About Sergiu Grapa
The graphic artist Sergiu Grapă (b. 1975, Romania) successfully fits into the surrealist style, in which he asserted himself in the last 25 years of activity.
In his works, dreamlike constructions, infernal and nightmarish hypostases, Freudian allusions or mythological themes predominate. In an imaginative vision – decanted in motifs and symbols, doubled by the creative formula of computer art that essentializes the drawing with precision of detail and chromatic refinement – the entire scaffolding of faces, characters and scenes unfolds, defining what is surrealism in its substance: obvious figurative antinomies in the juxtaposition of visible things, recognized in the natural order of the world, but realizing, at the level of the plastic image, new, unpredictable, disconcerting, ambiguous and mysterious relations.
Both the conception method of Sergiu Grapă are marked by the unusual, absurd and hybrid associations, suggesting additional determinations to the viewer, hypothetically modifying his appearances and disturbing the conventional meanings to give him the original image of “possible worlds”. This proteic and cumulative spectacle, full of plastic acrobatics and dream-hallucinatory visions in the forms of the most meticulous and academic “trompe l’oeil”, is based, in fact, on figurative metamorphoses and syntagmatic proximities that damage the logic of common sense and the habits of discursive knowledge. But the inner logic of surrealist creation, the expressive fiction of these absurd universes that exude exotic fascination and pleasant uncertainties, generously offers intuition and aesthetic knowledge, beyond the approximate verbalization of visual appearances, in a consistent and global “epistemological metaphor”.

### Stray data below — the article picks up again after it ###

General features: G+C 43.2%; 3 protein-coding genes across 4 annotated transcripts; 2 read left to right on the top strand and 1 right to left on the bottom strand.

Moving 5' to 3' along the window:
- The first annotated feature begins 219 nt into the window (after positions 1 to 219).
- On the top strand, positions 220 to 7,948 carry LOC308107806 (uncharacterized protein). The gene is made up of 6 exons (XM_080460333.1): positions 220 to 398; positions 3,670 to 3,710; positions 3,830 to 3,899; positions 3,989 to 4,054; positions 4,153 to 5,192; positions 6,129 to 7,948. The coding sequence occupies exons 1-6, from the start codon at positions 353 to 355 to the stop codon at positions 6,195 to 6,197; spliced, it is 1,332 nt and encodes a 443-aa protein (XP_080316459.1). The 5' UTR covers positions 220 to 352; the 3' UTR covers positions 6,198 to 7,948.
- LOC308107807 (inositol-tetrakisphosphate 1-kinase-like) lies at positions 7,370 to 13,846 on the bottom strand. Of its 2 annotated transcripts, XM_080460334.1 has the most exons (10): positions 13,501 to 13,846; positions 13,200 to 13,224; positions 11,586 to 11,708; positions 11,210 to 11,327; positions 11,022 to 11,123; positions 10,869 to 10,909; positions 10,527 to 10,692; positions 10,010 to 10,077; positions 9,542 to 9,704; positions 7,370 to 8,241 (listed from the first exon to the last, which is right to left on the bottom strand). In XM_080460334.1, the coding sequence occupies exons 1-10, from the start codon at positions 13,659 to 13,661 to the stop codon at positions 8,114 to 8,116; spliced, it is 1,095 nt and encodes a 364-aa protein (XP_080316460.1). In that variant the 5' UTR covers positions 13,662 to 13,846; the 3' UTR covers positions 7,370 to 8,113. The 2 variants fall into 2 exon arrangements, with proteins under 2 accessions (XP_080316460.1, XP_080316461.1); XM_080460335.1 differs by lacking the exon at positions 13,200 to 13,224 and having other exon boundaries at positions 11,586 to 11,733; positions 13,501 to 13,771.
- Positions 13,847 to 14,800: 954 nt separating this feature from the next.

A dominant note, however, is sensed, this time, at the level of symbolic motifs in the composition of the works, the artist highlighting characters who obsessively illustrate modern machinism and the “technological dehumanization” of contemporary society. People look like robots, and their relationships, in terms of reduced associations to the couple or duet, cut out empathy and human communication. Even the artist’s self-portraits, ironically malformed and terrifying, seem to come from the enigmatic area of fantastic narratives. Whether we have scenes with mythological characters, or we encounter humanoid beings in impossible contortions, with disarticulated anatomies and metamorphoses of science fiction, each time we are captured by these “dream frames”, causing amazement, questioning and anxiety. These utopian scenographies of the surreal are as many improbable projections in the volcanic and inexhaustible imaginary of the artist.
Thus, S. Grapă offers us his amazing and hermetic show, urging the viewer to adjust and to feel emotionally the load of possible meanings in the visual syntax of his paintings.
Professor PhD I. C. Corjan
- Digital Works
- Victims, aggressors & sacrifices